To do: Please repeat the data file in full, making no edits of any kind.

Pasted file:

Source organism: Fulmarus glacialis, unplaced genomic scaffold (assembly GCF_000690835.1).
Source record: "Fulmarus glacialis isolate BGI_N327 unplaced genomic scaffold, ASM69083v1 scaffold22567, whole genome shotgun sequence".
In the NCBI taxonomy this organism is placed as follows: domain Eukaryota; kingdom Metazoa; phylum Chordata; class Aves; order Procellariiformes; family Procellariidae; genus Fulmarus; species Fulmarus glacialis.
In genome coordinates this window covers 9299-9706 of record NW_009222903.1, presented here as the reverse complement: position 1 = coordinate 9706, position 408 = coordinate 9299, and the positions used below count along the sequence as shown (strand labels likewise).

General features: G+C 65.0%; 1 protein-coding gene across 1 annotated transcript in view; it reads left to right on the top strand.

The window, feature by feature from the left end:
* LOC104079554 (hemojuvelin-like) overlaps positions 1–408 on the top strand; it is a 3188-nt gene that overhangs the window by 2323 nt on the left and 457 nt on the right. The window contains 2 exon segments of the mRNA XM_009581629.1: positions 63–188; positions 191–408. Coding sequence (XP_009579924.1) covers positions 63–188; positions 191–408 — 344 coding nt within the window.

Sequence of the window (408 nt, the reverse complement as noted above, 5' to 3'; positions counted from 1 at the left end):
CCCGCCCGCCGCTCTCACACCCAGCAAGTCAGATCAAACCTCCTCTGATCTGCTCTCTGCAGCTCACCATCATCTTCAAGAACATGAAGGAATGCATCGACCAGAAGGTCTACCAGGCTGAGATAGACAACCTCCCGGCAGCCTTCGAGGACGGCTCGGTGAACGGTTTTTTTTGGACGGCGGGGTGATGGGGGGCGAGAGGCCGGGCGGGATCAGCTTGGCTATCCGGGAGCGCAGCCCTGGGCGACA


Source organism: Fulmarus glacialis, unplaced genomic scaffold (assembly GCF_000690835.1).
Source record: "Fulmarus glacialis isolate BGI_N327 unplaced genomic scaffold, ASM69083v1 scaffold22567, whole genome shotgun sequence".
In the NCBI taxonomy this organism is placed as follows: domain Eukaryota; kingdom Metazoa; phylum Chordata; class Aves; order Procellariiformes; family Procellariidae; genus Fulmarus; species Fulmarus glacialis.
In genome coordinates this window covers 9299-9706 of record NW_009222903.1, presented here as the reverse complement: position 1 = coordinate 9706, position 408 = coordinate 9299, and the positions used below count along the sequence as shown (strand labels likewise).

General features: G+C 65.0%; 1 protein-coding gene across 1 annotated transcript in view; it reads left to right on the top strand.

The window, feature by feature from the left end:
* LOC104079554 (hemojuvelin-like) overlaps positions 1–408 on the top strand; it is a 3188-nt gene that overhangs the window by 2323 nt on the left and 457 nt on the right. The window contains 2 exon segments of the mRNA XM_009581629.1: positions 63–188; positions 191–408. Coding sequence (XP_009579924.1) covers positions 63–188; positions 191–408 — 344 coding nt within the window.

Sequence of the window (408 nt, the reverse complement as noted above, 5' to 3'; positions counted from 1 at the left end):
CCCGCCCGCCGCTCTCACACCCAGCAAGTCAGATCAAACCTCCTCTGATCTGCTCTCTGCAGCTCACCATCATCTTCAAGAACATGAAGGAATGCATCGACCAGAAGGTCTACCAGGCTGAGATAGACAACCTCCCGGCAGCCTTCGAGGACGGCTCGGTGAACGGTTTTTTTTGGACGGCGGGGTGATGGGGGGCGAGAGGCCGGGCGGGATCAGCTTGGCTATCCGGGAGCGCAGCCCTGGGCGACA